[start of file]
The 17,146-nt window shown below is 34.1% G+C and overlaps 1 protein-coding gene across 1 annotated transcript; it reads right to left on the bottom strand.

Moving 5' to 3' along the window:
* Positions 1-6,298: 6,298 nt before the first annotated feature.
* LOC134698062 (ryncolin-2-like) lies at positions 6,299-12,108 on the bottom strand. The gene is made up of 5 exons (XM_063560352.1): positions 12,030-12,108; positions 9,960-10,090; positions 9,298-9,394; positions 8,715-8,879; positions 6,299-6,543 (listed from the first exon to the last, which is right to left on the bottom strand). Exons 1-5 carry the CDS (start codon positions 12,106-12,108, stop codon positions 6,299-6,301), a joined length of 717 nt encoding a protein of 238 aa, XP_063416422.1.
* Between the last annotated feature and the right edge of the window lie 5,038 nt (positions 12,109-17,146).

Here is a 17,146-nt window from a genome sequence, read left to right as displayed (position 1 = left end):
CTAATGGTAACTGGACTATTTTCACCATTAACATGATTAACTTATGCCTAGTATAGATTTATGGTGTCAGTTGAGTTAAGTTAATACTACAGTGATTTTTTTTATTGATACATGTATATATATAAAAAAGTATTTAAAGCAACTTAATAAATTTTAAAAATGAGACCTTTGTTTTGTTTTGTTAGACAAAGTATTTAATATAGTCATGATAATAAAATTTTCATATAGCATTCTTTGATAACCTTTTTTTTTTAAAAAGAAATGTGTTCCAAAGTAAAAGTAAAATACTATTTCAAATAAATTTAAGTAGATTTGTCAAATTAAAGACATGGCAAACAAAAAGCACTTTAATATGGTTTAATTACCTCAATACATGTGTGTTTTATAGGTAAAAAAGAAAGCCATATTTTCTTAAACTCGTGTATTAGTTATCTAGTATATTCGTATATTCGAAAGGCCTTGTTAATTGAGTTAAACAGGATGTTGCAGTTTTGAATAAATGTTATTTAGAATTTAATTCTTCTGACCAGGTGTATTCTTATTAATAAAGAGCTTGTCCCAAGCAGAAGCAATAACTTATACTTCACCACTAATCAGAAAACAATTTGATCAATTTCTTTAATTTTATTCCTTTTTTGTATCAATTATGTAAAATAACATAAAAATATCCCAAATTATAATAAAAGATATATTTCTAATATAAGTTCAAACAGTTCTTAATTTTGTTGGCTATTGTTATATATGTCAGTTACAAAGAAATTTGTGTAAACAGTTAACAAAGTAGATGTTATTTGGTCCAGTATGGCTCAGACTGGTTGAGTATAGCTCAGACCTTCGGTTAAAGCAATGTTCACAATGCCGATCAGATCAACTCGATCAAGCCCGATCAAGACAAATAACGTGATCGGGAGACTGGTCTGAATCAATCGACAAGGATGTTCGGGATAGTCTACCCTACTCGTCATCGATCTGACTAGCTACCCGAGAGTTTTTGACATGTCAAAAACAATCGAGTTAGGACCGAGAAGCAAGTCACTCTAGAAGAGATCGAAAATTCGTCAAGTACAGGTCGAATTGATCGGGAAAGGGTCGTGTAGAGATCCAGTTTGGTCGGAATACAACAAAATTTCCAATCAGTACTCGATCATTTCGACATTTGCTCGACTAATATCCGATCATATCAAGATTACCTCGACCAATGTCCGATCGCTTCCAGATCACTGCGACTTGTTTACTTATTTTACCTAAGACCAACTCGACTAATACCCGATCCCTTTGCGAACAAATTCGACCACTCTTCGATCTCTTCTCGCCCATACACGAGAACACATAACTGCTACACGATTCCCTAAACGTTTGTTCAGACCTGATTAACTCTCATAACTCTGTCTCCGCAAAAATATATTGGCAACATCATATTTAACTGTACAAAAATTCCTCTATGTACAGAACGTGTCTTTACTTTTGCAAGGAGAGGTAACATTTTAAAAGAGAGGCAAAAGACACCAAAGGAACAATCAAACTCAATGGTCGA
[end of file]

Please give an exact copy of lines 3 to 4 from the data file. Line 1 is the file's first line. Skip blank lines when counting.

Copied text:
* Positions 1-6,298: 6,298 nt before the first annotated feature.
* LOC134698062 (ryncolin-2-like) lies at positions 6,299-12,108 on the bottom strand. The gene is made up of 5 exons (XM_063560352.1): positions 12,030-12,108; positions 9,960-10,090; positions 9,298-9,394; positions 8,715-8,879; positions 6,299-6,543 (listed from the first exon to the last, which is right to left on the bottom strand). Exons 1-5 carry the CDS (start codon positions 12,106-12,108, stop codon positions 6,299-6,301), a joined length of 717 nt encoding a protein of 238 aa, XP_063416422.1.